The decision to roll out the Smashing Pumpkins’ new album over several months was a wise one. The first act of ATUM: A Rock Opera in Three Acts was released all the way back in November 2022, while Act Two followed in January and Act Three arrived just last week. For most fans, all that new music would be more than enough. For the truly engaged, though, Billy Corgan also hosted a weekly podcast called Thirty-Three in which he premiered and dissected each song. That’s right: ATUM spans 33 tracks totalling two hours and twenty minutes. It’s billed as a sequel to 1995’s Mellon Collie and the Infinite Sadness and 2000’s Machina/The Machines of God, but it’s also a trilogy in its own right. You have to hand it to the true defenders of the uncool for tackling a 33-track space opera in the year 2023, but you’d have to be crazy to take it in all at once, which is why that release strategy made sense. And yet, “crazy” being a better descriptor of my disposition than “devoted Smashing Pumpkins fan,” that’s exactly what I did.
Unless you want to spend an extra hour in Corgan’s company for each 3-5 minute song that you hear (there are some longer ones, but we’ll get to them), the narrative arc of ATUM will probably slip by you. It continues the story of Shiny, the main character who first appeared on Mellon Collie, and it begins with him being exiled in space. It’s not exactly a metaphor for Corgan and the band’s trajectory but it’s also not not about him. It’s self-aware but not in a way that forces you to participate in whatever narrativizing is taking place, which, again, is smart optics. Even for those willing to sit through the entire album, it’s sort of designed in a way that allows you to dismiss that whole aspect of it. “It’s actually hard-baked in there that I would assume that most people won’t follow the story,” Corgan said in an interview with Rolling Stone. (He also noted that his bandmates initially responded to the concept with “a big shrug.”)
If there’s a central conceit to ATUM, it’s not the driving force behind it. So what is? It’s hard to tell, which is one of the album’s biggest weaknesses; it often sounds like Corgan is throwing a million ideas at the wall and seeing what sticks, or which songs stick better together. The ambition is always there, but not always the inspiration or follow-through. Though it’s far more guitar-driven and conceptually focused than its predecessor, 2020’s CYR, it suffers from the same problem of being merely serviceable even when it takes some risks. It’s just that ATUM tries a lot more things and pulls from a wider range of influences, so now we get an album that varies more in quality and style.
One could probably make the case that there is a positive progression throughout the three acts, but each section nevertheless feels like a mixed bag. Act One sets the tone by easing us into the theatrical scope of the album with a collection of songs that are different but not exactly dynamic, straightforward but not particularly catchy or impactful. Vaguely alluding to ‘Bullet With Butterfly Wings’, ‘Butterfly Suite’ disappoints by having too much sparkle and little resonance, while ‘When the Rain Must Fall’ is a romantic ballad with all the yearning stifled. You get the sense that the band is willing to let more light into their sound but falls short of materializing it: ‘Hooray!’ is goofy in a way that might translate if you’re actually watching the band perform it, while the radio-friendly ‘Beyond the Vale’ – an early sign that the heaviest tracks on ATUM rely on chugging more than actual riffs – ends up sounding rather anonymous. By contrast, songs like ‘The Gold Mask’, which concludes Act One, and ‘Avalanche’, which kicks off the next one, glisten with real conviction, from Corgan’s sincere delivery to a stunning solo from James Iha on the latter.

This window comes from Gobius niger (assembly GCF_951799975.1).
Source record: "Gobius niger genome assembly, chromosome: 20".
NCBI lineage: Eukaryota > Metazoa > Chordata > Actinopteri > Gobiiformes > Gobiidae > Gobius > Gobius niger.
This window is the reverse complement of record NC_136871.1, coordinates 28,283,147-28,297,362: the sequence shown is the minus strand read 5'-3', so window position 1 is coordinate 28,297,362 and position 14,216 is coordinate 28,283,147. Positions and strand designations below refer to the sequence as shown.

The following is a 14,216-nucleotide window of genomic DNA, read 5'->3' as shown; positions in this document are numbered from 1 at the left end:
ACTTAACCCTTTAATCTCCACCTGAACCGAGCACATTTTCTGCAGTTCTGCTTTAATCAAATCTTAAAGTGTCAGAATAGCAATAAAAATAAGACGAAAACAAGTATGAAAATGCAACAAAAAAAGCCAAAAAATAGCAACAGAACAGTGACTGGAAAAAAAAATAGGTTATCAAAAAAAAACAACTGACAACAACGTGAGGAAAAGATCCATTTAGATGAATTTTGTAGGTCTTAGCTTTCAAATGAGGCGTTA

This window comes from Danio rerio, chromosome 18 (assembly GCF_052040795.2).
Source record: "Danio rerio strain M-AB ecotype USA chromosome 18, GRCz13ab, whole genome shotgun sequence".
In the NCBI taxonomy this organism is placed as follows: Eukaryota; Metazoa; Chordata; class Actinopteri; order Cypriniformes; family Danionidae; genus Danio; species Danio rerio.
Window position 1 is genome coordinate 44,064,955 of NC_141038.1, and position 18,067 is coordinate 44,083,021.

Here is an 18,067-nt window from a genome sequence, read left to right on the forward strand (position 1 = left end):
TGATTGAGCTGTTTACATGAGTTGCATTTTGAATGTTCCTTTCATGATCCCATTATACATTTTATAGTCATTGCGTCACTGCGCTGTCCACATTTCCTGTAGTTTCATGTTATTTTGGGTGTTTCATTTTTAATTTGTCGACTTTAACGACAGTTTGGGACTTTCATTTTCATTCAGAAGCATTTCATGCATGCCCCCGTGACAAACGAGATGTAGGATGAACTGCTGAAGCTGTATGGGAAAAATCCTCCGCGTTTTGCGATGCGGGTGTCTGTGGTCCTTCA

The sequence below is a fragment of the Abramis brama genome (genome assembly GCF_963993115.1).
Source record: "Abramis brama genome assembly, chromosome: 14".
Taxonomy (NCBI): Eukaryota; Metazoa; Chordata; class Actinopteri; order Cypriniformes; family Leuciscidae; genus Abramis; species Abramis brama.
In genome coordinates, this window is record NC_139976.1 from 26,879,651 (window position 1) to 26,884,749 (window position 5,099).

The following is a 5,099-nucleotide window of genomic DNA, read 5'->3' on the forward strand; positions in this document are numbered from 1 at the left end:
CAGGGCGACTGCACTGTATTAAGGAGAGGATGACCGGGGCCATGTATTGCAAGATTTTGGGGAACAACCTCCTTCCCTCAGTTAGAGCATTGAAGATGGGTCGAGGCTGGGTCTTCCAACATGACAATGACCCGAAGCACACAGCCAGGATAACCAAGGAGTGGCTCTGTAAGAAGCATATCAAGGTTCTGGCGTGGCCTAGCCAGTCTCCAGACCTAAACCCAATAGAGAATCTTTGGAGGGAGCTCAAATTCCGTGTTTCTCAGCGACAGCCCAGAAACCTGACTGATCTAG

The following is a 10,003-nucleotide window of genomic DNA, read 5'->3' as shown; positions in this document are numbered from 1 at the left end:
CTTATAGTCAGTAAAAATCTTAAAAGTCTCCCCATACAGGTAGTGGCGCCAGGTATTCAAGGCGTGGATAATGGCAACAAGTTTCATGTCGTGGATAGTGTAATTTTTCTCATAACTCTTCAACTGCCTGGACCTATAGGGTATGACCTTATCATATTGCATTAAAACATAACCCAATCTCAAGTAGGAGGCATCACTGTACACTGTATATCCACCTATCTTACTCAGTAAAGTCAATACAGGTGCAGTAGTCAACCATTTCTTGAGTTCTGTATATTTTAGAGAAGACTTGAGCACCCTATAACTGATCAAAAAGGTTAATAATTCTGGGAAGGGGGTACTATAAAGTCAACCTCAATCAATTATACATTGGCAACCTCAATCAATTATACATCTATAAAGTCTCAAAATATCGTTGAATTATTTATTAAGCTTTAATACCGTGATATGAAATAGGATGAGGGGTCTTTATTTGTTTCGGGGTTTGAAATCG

One of the synthier cuts on ATUM, ‘With Ado I Do’, is actually richer and more affecting than a lot of the songs on CYR. But even when they return to a more familiar rock sound, the album is too often marked by the same robotic production that hindered that album. While ‘Neophyte’ achieves the expected grandeur, its repetitiveness becomes cloying; ‘Beguiled’ is a fine single, but it strangely lacks the hint of weirdness that would set it apart (‘Empires’ does the no-frills rock thing much better). Fortunately, Act Three serves as LP’s most spirited and adventurous stretch, with both of the 8-plus-minute tracks offering enough to keep you engaged even if you have no investment in the album’s lore. The band even pulls off a decent experiment in power-pop with ‘Spellbinding’, which proves they can take the lighthearted synthpop route without sounding too dull. Overall, the strange thrill you can get from listening to the Smashing Pumpkins isn’t entirely absent on ATUM, but sometimes it felt like I could get the same feeling just by seeing Billy Corgan react to Yeat and save myself a couple of hours. Dig through the muck, though, and you’ll find the parts that shine.